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Last night the U.S. Senate passed the Paycheck Protection Program Flexibility Act of 2020, a bill previously approved by the U.S. House of Representatives.  President Trump is expected to sign this bill, which provides several long-awaited changes to the Paycheck Protection Program (PPP) that was previously enacted by the U.S. Congress as part of the CARES Act.  These material changes are favorable for many borrowers of PPP loans due to the increased flexibility now provided in terms of loan terms and potential forgiveness.

The highlights of the Act include:

Covered Period – The covered period during which borrowers may choose to incur eligible costs has been increased from 8 to 24 weeks.  The increased period will make it easier for borrowers with different business models and circumstances to avail themselves of loan forgiveness as the economic recovery evolves.

Forgiveness Limitations – Previous guidance established by the Small Business Administration (SBA) required that 75% of PPP loan proceeds must be used for payroll costs in order to qualify for maximum loan forgiveness.  The Act changes this requirement such that at least 60% of the PPP loan must now be used for payroll costs while the remaining loan proceeds must be used for any payment of interest on any covered mortgage obligation (which shall not include any prepayment of or payment of principal on a covered mortgage obligation), any payment on any covered rent obligation, or any covered utility payment.

Workforce Restoration – The Act provides borrowers additional time during which to restore their workforce levels and wages to pre-pandemic levels in order maximize loan forgiveness.  This must now be done within 24 weeks from the time a borrower received their loan and no later than December 31, 2020.

Forgiveness Exemptions – Prior guidance issued by the SBA provided exemptions in regards to a borrowers’ inability to restore their workforce due to an employee’s refusal of a good faith offer of employment from the borrower.  The Act adds additional exemptions if the borrower is unable to hire qualified employees or unable to restore business operations to February 15, 2020 levels due to compliance with COVID-19 restrictions.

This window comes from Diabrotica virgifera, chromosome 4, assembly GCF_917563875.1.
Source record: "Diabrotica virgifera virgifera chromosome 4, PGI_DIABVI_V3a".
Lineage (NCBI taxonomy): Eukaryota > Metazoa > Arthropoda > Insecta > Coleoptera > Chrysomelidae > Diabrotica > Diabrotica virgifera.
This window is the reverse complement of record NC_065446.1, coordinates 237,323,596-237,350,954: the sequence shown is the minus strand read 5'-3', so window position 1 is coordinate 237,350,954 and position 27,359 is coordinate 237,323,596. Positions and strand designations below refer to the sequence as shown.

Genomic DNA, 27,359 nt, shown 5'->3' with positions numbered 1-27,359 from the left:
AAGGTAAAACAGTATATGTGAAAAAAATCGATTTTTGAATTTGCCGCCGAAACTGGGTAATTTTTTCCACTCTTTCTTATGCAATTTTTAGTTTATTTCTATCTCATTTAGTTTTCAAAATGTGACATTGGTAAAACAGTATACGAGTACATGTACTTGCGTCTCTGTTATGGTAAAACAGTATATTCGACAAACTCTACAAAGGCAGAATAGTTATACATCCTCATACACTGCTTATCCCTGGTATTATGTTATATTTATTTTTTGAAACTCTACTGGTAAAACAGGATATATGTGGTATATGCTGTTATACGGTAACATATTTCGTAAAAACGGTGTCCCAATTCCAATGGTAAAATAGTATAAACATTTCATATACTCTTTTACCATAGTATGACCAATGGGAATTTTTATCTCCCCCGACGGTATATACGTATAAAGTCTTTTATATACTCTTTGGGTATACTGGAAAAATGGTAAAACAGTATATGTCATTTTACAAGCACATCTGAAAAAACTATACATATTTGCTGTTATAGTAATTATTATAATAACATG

Loan Terms – Prior guidance issued following passage of the CARES Act limited PPP loan terms to two years.  The Act overturns this period and provides that PPP loans shall have a minimum maturity of 5 years.  Additionally, the Act changes the original terms for PPP loan payment deferment from 6 months to 10 months.

Payroll Tax Delay – Borrowers seeking loan forgiveness are now permitted to defer payment of payroll taxes due through December 31, 2020.  Such deferred payments must be paid in equal amounts by December 31, 2021 and December 31, 2022.

We are working with many clients in regards to determining their potential loan forgiveness under the PPP.  The Act changes the model we’re using and borrowers should reference an updated loan forgiveness calculator that reflects the latest guidance as well as new provisions under the Act (this template will continue to be updated as PPP guidance evolves).  We strongly encourage clients to re-evaluate the disposition of their unspent PPP loan proceeds in consultation with their advisors and finance team.

As a reminder, RS&F is able to assist clients to determine loan forgiveness and address other provisions of the CARES Act.  Please contact your RS&F Client Advisor for assistance with PPP loan forgiveness or other program questions.